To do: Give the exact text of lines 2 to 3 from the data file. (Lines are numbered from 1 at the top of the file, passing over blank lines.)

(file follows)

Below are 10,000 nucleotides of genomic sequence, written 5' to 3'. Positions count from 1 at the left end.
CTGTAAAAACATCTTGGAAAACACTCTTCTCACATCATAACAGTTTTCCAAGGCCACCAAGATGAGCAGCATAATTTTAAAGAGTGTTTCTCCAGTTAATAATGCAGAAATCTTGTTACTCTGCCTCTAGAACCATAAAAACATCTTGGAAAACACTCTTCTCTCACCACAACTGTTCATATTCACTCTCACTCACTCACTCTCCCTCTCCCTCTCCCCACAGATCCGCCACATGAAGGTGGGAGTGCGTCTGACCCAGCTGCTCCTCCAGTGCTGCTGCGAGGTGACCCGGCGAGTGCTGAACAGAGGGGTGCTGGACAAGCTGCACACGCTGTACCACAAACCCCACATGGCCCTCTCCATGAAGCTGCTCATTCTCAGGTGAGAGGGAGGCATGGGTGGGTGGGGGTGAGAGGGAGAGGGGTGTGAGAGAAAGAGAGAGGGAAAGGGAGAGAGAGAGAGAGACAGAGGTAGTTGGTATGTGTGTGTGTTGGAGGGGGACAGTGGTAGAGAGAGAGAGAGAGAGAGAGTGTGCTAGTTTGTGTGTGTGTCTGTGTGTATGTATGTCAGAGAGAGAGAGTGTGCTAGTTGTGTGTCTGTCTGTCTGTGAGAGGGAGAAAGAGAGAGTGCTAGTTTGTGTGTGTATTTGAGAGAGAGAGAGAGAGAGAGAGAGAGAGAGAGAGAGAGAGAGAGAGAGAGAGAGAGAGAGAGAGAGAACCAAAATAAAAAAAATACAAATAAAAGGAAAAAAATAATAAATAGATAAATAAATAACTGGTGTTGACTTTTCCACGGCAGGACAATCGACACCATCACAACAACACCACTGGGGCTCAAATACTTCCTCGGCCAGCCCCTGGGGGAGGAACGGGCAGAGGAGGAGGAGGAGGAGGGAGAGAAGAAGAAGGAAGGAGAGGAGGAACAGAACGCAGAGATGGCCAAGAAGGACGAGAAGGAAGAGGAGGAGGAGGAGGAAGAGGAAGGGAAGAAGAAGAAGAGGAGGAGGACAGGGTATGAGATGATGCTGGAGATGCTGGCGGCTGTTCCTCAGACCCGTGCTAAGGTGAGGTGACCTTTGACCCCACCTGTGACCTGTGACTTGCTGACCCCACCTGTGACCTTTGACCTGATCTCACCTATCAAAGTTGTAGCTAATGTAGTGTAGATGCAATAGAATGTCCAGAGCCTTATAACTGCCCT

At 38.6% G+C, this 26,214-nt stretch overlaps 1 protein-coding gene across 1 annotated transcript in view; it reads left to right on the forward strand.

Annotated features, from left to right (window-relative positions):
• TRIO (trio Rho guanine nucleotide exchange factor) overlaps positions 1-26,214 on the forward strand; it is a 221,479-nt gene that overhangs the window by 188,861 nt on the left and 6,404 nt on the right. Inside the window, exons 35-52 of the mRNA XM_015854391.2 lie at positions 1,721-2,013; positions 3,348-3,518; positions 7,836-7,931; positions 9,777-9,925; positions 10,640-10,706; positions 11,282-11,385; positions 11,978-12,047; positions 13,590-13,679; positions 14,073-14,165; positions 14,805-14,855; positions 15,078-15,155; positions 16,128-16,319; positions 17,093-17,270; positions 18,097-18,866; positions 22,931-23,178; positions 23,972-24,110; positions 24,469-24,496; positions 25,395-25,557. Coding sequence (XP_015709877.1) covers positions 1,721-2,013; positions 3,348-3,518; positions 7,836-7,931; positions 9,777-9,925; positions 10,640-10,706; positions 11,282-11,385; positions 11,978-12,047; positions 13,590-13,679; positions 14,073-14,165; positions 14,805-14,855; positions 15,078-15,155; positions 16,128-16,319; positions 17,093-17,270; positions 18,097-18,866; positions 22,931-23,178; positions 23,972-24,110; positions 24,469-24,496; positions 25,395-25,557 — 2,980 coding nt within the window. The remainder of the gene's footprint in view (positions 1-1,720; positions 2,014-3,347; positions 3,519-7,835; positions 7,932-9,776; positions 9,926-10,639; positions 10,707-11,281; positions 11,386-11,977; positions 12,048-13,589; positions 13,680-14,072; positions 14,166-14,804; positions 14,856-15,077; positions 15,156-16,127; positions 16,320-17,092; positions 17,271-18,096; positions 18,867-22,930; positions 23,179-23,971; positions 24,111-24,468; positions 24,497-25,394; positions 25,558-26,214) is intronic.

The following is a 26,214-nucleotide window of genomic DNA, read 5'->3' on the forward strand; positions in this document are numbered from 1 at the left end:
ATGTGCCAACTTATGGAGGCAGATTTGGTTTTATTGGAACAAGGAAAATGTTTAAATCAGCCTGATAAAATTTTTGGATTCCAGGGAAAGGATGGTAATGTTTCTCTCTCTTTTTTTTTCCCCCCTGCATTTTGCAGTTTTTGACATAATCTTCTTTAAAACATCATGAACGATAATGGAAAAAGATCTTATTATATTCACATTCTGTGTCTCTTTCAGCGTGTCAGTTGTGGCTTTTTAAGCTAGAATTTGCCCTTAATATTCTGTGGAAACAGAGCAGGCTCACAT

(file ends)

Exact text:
CTGTAAAAACATCTTGGAAAACACTCTTCTCACATCATAACAGTTTTCCAAGGCCACCAAGATGAGCAGCATAATTTTAAAGAGTGTTTCTCCAGTTAATAATGCAGAAATCTTGTTACTCTGCCTCTAGAACCATAAAAACATCTTGGAAAACACTCTTCTCTCACCACAACTGTTCATATTCACTCTCACTCACTCACTCTCCCTCTCCCTCTCCCCACAGATCCGCCACATGAAGGTGGGAGTGCGTCTGACCCAGCTGCTCCTCCAGTGCTGCTGCGAGGTGACCCGGCGAGTGCTGAACAGAGGGGTGCTGGACAAGCTGCACACGCTGTACCACAAACCCCACATGGCCCTCTCCATGAAGCTGCTCATTCTCAGGTGAGAGGGAGGCATGGGTGGGTGGGGGTGAGAGGGAGAGGGGTGTGAGAGAAAGAGAGAGGGAAAGGGAGAGAGAGAGAGAGACAGAGGTAGTTGGTATGTGTGTGTGTTGGAGGGGGACAGTGGTAGAGAGAGAGAGAGAGAGAGAGTGTGCTAGTTTGTGTGTGTGTCTGTGTGTATGTATGTCAGAGAGAGAGAGTGTGCTAGTTGTGTGTCTGTCTGTCTGTGAGAGGGAGAAAGAGAGAGTGCTAGTTTGTGTGTGTATTTGAGAGAGAGAGAGAGAGAGAGAGAGAGAGAGAGAGAGAGAGAGAGAGAGAGAGAGAGAGAGAGAGAGAACCAAAATAAAAAAAATACAAATAAAAGGAAAAAAATAATAAATAGATAAATAAATAACTGGTGTTGACTTTTCCACGGCAGGACAATCGACACCATCACAACAACACCACTGGGGCTCAAATACTTCCTCGGCCAGCCCCTGGGGGAGGAACGGGCAGAGGAGGAGGAGGAGGAGGGAGAGAAGAAGAAGGAAGGAGAGGAGGAACAGAACGCAGAGATGGCCAAGAAGGACGAGAAGGAAGAGGAGGAGGAGGAGGAAGAGGAAGGGAAGAAGAAGAAGAGGAGGAGGACAGGGTATGAGATGATGCTGGAGATGCTGGCGGCTGTTCCTCAGACCCGTGCTAAGGTGAGGTGACCTTTGACCCCACCTGTGACCTGTGACTTGCTGACCCCACCTGTGACCTTTGACCTGATCTCACCTATCAAAGTTGTAGCTAATGTAGTGTAGATGCAATAGAATGTCCAGAGCCTTATAACTGCCCT

At 38.6% G+C, this 26,214-nt stretch overlaps 1 protein-coding gene across 1 annotated transcript in view; it reads left to right on the forward strand.